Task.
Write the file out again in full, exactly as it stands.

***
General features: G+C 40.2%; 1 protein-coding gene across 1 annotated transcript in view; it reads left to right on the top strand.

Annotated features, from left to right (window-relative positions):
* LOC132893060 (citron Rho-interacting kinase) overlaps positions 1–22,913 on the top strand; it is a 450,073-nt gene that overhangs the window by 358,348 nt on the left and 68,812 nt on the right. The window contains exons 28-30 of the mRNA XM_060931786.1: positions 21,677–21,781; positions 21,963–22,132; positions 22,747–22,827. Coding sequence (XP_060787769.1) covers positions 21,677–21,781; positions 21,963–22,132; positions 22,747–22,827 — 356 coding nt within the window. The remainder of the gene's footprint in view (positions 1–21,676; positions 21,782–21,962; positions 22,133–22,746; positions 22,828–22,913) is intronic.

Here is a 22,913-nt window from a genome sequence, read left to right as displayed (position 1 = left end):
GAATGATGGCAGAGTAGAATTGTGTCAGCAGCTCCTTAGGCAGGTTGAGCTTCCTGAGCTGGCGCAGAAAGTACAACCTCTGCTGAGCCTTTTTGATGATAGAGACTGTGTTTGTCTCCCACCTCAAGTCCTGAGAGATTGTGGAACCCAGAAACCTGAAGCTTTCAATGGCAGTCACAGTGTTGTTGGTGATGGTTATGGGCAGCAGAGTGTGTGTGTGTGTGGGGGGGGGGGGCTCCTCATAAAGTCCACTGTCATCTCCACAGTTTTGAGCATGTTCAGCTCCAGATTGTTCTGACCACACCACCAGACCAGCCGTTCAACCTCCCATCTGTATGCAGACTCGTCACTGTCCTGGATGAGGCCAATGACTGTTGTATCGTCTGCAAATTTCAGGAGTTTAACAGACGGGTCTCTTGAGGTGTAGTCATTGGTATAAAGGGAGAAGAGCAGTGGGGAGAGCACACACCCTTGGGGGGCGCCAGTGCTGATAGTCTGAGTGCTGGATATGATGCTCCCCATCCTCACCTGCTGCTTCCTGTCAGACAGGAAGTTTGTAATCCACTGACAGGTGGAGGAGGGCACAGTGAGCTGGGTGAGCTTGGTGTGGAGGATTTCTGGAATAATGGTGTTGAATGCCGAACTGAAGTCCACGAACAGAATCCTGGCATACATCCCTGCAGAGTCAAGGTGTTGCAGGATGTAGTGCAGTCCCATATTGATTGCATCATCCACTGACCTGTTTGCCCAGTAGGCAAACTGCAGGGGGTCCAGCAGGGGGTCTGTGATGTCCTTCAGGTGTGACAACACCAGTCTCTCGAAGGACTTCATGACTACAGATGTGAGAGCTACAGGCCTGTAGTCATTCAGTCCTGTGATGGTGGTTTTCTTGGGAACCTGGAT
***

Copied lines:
General features: G+C 40.2%; 1 protein-coding gene across 1 annotated transcript in view; it reads left to right on the top strand.

Annotated features, from left to right (window-relative positions):
* LOC132893060 (citron Rho-interacting kinase) overlaps positions 1–22,913 on the top strand; it is a 450,073-nt gene that overhangs the window by 358,348 nt on the left and 68,812 nt on the right. The window contains exons 28-30 of the mRNA XM_060931786.1: positions 21,677–21,781; positions 21,963–22,132; positions 22,747–22,827. Coding sequence (XP_060787769.1) covers positions 21,677–21,781; positions 21,963–22,132; positions 22,747–22,827 — 356 coding nt within the window. The remainder of the gene's footprint in view (positions 1–21,676; positions 21,782–21,962; positions 22,133–22,746; positions 22,828–22,913) is intronic.

Here is a 22,913-nt window from a genome sequence, read left to right as displayed (position 1 = left end):
GAATGATGGCAGAGTAGAATTGTGTCAGCAGCTCCTTAGGCAGGTTGAGCTTCCTGAGCTGGCGCAGAAAGTACAACCTCTGCTGAGCCTTTTTGATGATAGAGACTGTGTTTGTCTCCCACCTCAAGTCCTGAGAGATTGTGGAACCCAGAAACCTGAAGCTTTCAATGGCAGTCACAGTGTTGTTGGTGATGGTTATGGGCAGCAGAGTGTGTGTGTGTGTGGGGGGGGGGGGCTCCTCATAAAGTCCACTGTCATCTCCACAGTTTTGAGCATGTTCAGCTCCAGATTGTTCTGACCACACCACCAGACCAGCCGTTCAACCTCCCATCTGTATGCAGACTCGTCACTGTCCTGGATGAGGCCAATGACTGTTGTATCGTCTGCAAATTTCAGGAGTTTAACAGACGGGTCTCTTGAGGTGTAGTCATTGGTATAAAGGGAGAAGAGCAGTGGGGAGAGCACACACCCTTGGGGGGCGCCAGTGCTGATAGTCTGAGTGCTGGATATGATGCTCCCCATCCTCACCTGCTGCTTCCTGTCAGACAGGAAGTTTGTAATCCACTGACAGGTGGAGGAGGGCACAGTGAGCTGGGTGAGCTTGGTGTGGAGGATTTCTGGAATAATGGTGTTGAATGCCGAACTGAAGTCCACGAACAGAATCCTGGCATACATCCCTGCAGAGTCAAGGTGTTGCAGGATGTAGTGCAGTCCCATATTGATTGCATCATCCACTGACCTGTTTGCCCAGTAGGCAAACTGCAGGGGGTCCAGCAGGGGGTCTGTGATGTCCTTCAGGTGTGACAACACCAGTCTCTCGAAGGACTTCATGACTACAGATGTGAGAGCTACAGGCCTGTAGTCATTCAGTCCTGTGATGGTGGTTTTCTTGGGAACCTGGAT